The noisy reef takes us under the waves to the reefs of New Zealand to explore sound and noise under water. Using this unique habitat, we look at what sound is, how it travels, what changes under water and how animals use sound in their world. Find out more about studying sound under water.
A key idea is that animals can use the sounds of the reef to navigate. Fish and crab larvae floating in currents several kilometres from shore need to find their way back to the reef before they settle and metamorphose into the adult form. We know that smell and light are important in this process, but for the first time, scientists in New Zealand have evidence that sound is also used as a navigation tool. Larval crabs are attracted to the sound of a healthy reef and will use this to find their way home.
We also explore what makes a reef such a noisy place. You can probably think of some factors – waves and wind – but the scientists we talk to also listen to kina, shrimp and fish such as John Dory. In the article New Zealand reef noise, learn more about phenomena such as the ‘evening chorus’ – the name for the cacophony of sounds that come from a reef around dusk. Kina make much of this noise, but how do they do it?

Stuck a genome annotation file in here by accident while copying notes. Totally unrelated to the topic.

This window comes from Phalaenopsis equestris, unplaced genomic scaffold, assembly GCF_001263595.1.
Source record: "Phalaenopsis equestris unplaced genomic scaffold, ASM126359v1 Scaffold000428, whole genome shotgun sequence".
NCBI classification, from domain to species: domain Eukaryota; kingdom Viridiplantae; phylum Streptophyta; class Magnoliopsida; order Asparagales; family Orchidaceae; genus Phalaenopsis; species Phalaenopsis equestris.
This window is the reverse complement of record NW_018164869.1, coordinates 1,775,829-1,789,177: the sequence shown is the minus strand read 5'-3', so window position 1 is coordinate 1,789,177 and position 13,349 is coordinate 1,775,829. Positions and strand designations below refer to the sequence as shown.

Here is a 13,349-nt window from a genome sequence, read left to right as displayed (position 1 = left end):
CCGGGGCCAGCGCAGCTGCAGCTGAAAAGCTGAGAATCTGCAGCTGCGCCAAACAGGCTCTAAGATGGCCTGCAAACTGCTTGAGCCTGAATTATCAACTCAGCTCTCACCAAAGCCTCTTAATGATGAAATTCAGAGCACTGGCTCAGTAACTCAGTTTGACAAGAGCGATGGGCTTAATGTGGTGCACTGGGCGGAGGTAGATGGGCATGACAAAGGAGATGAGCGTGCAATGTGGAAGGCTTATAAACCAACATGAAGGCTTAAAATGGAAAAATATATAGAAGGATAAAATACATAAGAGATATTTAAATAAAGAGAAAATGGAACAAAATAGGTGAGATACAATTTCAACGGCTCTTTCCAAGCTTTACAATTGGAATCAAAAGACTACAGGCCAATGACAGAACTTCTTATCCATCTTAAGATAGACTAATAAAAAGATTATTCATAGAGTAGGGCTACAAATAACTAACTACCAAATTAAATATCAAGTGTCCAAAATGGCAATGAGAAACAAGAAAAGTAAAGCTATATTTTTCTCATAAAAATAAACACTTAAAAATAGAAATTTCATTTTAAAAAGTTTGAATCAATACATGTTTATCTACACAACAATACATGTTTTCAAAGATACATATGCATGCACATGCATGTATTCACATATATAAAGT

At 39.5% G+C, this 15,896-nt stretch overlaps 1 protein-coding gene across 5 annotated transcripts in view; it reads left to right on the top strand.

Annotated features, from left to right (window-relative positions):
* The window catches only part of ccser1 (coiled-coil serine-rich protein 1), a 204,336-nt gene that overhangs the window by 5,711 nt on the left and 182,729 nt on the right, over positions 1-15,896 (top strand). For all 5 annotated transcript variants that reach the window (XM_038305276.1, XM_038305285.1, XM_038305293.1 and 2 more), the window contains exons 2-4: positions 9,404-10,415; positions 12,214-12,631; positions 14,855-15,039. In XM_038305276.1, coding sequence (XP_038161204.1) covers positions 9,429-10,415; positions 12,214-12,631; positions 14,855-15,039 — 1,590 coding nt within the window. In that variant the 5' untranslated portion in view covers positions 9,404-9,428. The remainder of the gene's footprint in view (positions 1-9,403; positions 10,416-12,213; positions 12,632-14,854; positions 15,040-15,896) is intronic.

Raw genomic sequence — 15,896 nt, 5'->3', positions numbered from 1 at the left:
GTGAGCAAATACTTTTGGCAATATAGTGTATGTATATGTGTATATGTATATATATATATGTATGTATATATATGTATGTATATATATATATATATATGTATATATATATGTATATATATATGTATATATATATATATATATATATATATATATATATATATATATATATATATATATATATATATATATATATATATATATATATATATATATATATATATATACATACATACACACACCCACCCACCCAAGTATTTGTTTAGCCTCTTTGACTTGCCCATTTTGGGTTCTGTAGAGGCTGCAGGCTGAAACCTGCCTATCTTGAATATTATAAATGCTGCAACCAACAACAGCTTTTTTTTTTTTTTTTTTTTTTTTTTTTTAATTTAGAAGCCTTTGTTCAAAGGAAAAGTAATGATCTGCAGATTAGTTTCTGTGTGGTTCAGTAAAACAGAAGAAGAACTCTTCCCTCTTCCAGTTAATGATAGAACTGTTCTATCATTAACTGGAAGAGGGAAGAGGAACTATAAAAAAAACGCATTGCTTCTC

The concept of a noisy reef can be used to explore a range of physical concepts including the basics of sound. Scientists like Professor John Montgomery talk about how they use physics as a tool to understand a biological system. It is important that they understand the basics of sound waves, how sound travels through water, how animals hear sound and whether larval animals could actually hear the reef.
Using the idea of the reef and navigation, our resources explore some essential physics ideas relating to sound, but in a whole new way.
For explanations of key concepts, see The noisy reef – key terms.